|Author Name Variants||Bertha Thomas|
|Publication||Boston: Roberts Brothers, 1883.|
|Link to Text||https://hdl.handle.net/2027/uiuo.ark:/13960/t2799ck44|
|Research Notes||Famous Women Series|
|Digital Source Notes|
Tulane University, December 2015
George Sand is an 1883 biography by Bertha Thomas and the third volume in the “Famous Women Series” published by Roberts Brothers. The book follows the subversive life of prolific French novelist, memoirist and playwright, Amantine-Lucile-Aurore Dupin, who is best known by her male-presenting pseudonym, George Sand. Thomas’s work was widely available in print, a sign of its popularity. What is most distinct about George Sand is its unique approach to its subject’s controversial life. Before its publication, only men had produced biographies on Sand (oddly enough, one of these male-authored biographies was re-printed as an appendix in Thomas’s volume). Thomas’s perspective as a woman opened a door onto new insight.
The book is split into twelve chapters, each accounting for a different aspect of Sand’s story, including “Girlhood and Married Life,” “Mental Development,” and “Solitude, Society and Socialism.” Thomas’ style throughout remains detailed and objective—she begins with a straightforward recap of facts. From there, she focuses on providing justifications for Sand’s rebellious choices, such as wearing men’s clothing, smoking cigarettes in public, or participating in sexual liberation. We learn Sand was an established socialist who fought for poor, working-class, and women’s rights with a sense of social justice she developed during her liberal upbringing. Deftly, Thomas crafts a portrait of Sand with explanations of her philosophies and discussions of her life’s events. For some readers, Thomas went too far. The Boston Daily Advertiser deemed her style “careless and involved” (244). Others, however, appreciated her unique approach. A quote from The Hartford Times, included at the back of the biography, explains, “The author modestly refers to it as a sketch, which it undoubtedly is, but a sketch that gives a just and discriminating analysis of George Sand’s life, tastes, occupations, and of the motives and impulses which prompted her unconventional actions, that were misunderstood by a narrow public” (Sand).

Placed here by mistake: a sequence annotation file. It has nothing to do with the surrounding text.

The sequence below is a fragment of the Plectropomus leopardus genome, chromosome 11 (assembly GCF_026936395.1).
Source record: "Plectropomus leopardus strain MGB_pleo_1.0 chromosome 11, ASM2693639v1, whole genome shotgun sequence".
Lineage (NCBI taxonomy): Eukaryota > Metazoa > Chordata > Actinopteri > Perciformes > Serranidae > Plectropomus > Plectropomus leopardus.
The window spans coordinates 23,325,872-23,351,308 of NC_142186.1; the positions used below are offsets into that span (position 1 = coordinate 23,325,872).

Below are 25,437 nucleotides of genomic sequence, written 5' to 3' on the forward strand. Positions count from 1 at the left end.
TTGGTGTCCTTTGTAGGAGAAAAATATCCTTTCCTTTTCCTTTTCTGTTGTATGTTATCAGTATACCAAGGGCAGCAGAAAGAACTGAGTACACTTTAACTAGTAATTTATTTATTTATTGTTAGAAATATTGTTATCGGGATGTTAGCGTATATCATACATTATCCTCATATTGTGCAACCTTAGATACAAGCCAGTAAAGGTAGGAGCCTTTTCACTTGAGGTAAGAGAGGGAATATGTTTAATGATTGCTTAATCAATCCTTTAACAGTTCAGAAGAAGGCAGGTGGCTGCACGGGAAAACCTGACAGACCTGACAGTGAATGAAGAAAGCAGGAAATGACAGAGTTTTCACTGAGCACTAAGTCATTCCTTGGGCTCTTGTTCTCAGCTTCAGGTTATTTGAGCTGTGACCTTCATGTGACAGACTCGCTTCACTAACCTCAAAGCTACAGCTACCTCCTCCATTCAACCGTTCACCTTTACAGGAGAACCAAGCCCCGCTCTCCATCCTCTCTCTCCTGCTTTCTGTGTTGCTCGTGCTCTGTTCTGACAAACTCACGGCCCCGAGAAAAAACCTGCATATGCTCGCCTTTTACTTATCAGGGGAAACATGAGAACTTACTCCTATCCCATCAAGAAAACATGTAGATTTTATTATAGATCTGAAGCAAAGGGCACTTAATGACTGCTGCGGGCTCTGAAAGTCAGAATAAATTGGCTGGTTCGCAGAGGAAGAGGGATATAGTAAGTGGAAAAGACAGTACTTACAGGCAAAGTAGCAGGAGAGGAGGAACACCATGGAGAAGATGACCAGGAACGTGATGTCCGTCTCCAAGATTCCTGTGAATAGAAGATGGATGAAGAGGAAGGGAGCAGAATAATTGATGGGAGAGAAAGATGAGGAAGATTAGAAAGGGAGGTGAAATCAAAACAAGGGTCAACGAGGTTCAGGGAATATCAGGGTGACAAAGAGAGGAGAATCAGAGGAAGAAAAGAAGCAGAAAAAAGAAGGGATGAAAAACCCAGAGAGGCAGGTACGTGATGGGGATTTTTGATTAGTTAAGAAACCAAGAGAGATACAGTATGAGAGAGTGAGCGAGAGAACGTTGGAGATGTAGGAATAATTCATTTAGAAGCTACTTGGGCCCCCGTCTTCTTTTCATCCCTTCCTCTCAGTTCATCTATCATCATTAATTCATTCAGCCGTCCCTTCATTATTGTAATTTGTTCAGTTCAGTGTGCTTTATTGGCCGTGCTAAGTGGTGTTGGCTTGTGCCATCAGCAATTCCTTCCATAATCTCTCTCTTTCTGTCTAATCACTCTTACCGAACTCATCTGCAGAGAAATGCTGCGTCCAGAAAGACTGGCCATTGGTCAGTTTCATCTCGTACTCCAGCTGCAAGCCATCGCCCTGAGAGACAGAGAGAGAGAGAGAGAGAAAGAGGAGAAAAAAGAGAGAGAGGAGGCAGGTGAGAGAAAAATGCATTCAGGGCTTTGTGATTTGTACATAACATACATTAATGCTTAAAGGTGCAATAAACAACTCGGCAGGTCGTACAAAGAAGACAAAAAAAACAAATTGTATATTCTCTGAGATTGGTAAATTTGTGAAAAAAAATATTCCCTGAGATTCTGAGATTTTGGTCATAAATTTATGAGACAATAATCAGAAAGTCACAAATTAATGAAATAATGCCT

As the Woman’s Department of the 1884 New Orleans World’s Exposition was essentially a platform for American women to redefine the conception of women’s labor and work, including art, it is only logical George Sand by Bertha Thomas was incorporated. The content of the book cannot go ignored here: Sand’s subversive character was a redefinition in itself of woman’s work and place in society, and the book serves practically as a reexamination of her life. It also holds a place in the prestigious “Famous Women Series,” which adds to its significance. Thomas as an author was dedicated to the same project of reinventing “woman” that characterized the Woman’s Department of the 1884 Exposition.
Bertha Thomas was born in 1845 in Worcester, England to her well-connected English mother, Maria Sumner, and Welsh father, Reverend John Thomas (Bohata 20). A quite popular writer in her time, she never married and lived with her unmarried sister, Frances Olivia, a musician (Bassett). Interestingly, she was trained as an artist but found her niche in literature (Bassett). Though some of her works mention Welsh identity, there is little evidence to say she ever lived in Wales. (Bohata 20) Thomas authored novels, short stories, and literary criticism, including the collection Stranger Within the Gates: Short Stories, which engaged with feminism and the idea of the New Woman. Thematically, many of Thomas’ works center on experiences of challenging and/or blending gender, class, and national identity scripts.
Bassett, Troy J. “Author Information At the Circulating Library: Bertha Thomas.” Victorian Research, 3 July 2015. victorianresearch.org/atcl/show_author.php?aid=732. Accessed 4 Dec 2015.
Bohata, Kirsti. “The New Woman and ‘Anglo-Welsh’ Hybridity.” New Woman Hybridities: Femininity, Feminism, and International Consumer. Edited by Ann Heilmann and Margaret Beetham, Routledge, 2004. Google Books, books.google.co.uk/books?id=x_qBAgAAQBAJ&lpg=PP1&pg=PP1#v=onepage&q&f=false.
“George Sand.” Boston Daily Advertiser, 2 July 1883, p.4. America’s Historical Newspapers.
Thomas, Bertha. George Sand, Boston: Roberts Brothers, 1883. Google Books, books.google.com/books?id=4d5lAAAAMAAJ&pg=PR1#v=onepage&q&f=false.